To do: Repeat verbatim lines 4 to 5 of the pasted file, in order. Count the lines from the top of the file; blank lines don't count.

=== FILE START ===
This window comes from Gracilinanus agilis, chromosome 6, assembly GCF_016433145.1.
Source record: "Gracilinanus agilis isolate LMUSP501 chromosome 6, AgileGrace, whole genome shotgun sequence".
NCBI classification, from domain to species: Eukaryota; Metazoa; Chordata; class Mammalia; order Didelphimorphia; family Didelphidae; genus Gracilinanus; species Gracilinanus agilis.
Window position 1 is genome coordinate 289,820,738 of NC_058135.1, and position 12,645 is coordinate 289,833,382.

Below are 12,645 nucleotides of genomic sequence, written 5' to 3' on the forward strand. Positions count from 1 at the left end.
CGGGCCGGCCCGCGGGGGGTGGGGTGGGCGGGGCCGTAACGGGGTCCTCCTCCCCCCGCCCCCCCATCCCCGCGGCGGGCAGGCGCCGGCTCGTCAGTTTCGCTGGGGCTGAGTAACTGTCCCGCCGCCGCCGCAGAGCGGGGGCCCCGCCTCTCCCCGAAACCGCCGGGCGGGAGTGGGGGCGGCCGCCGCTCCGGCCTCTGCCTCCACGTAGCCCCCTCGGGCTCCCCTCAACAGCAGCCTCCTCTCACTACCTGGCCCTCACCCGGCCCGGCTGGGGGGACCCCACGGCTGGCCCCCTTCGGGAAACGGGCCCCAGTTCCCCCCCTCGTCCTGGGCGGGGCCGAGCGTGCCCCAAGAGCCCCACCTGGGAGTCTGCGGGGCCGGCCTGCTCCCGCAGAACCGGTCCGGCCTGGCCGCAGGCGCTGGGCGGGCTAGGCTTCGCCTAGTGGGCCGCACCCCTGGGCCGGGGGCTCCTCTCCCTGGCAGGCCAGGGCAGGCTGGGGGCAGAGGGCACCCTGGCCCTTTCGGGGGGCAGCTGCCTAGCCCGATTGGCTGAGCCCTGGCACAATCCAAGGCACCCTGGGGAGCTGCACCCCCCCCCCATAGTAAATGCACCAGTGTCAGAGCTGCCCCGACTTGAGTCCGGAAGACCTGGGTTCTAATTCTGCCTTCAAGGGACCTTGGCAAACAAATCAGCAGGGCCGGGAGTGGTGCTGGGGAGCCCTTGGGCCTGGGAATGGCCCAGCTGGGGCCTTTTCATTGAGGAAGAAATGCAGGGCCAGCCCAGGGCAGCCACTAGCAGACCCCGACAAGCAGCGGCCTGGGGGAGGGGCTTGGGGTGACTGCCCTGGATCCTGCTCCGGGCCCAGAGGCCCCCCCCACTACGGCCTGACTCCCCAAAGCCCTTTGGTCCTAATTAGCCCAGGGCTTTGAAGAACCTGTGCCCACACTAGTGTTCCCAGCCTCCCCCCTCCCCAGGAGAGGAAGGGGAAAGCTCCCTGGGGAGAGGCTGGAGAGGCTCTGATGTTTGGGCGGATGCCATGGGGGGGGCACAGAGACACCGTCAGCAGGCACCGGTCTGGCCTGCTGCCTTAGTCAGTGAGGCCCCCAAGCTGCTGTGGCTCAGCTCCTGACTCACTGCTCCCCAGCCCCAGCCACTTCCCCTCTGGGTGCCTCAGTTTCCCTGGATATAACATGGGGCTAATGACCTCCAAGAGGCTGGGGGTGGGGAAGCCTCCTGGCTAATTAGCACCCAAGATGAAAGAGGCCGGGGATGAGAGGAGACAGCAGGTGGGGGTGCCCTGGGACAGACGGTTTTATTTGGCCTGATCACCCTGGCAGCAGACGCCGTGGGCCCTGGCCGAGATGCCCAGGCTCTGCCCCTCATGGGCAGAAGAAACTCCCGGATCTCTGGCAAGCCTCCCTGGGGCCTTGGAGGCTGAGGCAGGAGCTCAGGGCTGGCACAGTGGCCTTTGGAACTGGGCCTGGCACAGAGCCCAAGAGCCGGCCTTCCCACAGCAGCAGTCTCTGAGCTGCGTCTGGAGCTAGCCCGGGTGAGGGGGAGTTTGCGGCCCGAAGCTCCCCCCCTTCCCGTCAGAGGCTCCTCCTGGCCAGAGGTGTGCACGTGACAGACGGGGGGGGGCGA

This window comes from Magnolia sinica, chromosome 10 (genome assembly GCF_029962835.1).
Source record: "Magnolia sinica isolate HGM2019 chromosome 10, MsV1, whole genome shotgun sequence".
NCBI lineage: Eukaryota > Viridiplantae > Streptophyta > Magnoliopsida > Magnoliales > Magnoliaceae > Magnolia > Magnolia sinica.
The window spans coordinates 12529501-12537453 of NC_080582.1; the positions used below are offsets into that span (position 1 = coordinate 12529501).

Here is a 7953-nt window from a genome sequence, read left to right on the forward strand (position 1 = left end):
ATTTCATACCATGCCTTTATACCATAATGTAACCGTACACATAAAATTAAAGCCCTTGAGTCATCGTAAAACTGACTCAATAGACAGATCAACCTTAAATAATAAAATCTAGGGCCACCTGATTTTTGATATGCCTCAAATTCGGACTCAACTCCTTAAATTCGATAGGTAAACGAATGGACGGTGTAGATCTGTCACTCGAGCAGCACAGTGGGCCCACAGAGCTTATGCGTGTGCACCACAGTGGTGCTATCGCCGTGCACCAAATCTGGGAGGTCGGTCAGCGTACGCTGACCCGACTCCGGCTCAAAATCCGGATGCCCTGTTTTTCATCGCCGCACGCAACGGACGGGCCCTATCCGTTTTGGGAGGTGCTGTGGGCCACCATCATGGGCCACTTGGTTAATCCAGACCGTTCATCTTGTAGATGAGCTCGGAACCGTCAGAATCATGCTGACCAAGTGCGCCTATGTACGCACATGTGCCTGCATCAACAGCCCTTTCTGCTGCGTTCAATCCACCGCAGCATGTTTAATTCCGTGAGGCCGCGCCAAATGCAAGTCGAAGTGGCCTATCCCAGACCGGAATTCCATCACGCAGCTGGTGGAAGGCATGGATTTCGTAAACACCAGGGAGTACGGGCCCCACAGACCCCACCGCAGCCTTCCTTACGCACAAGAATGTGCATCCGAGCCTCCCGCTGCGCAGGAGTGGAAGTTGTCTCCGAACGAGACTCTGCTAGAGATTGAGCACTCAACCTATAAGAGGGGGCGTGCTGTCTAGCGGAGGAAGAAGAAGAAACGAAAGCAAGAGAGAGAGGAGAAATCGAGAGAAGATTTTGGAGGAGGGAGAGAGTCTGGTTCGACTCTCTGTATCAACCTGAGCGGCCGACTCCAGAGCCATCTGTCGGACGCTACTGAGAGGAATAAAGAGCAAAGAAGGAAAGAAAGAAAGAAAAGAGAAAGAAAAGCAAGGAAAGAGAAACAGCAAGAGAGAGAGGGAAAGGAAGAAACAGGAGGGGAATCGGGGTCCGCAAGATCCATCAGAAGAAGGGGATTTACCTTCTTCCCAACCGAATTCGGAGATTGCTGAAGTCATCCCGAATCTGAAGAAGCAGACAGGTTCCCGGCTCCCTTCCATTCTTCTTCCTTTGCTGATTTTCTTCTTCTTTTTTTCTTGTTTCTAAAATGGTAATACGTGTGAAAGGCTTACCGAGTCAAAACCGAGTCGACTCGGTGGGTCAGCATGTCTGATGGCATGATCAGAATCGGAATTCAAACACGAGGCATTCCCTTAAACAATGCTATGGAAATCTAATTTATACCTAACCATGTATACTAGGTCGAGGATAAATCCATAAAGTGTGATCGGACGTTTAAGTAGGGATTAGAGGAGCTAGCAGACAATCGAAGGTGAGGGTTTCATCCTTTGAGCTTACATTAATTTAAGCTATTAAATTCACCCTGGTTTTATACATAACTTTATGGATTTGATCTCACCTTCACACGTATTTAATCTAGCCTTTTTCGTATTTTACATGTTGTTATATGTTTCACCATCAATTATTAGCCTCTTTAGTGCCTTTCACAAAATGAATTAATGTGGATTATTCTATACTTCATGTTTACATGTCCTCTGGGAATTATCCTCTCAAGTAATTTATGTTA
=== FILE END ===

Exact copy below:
Window position 1 is genome coordinate 289,820,738 of NC_058135.1, and position 12,645 is coordinate 289,833,382.

Below are 12,645 nucleotides of genomic sequence, written 5' to 3' on the forward strand. Positions count from 1 at the left end.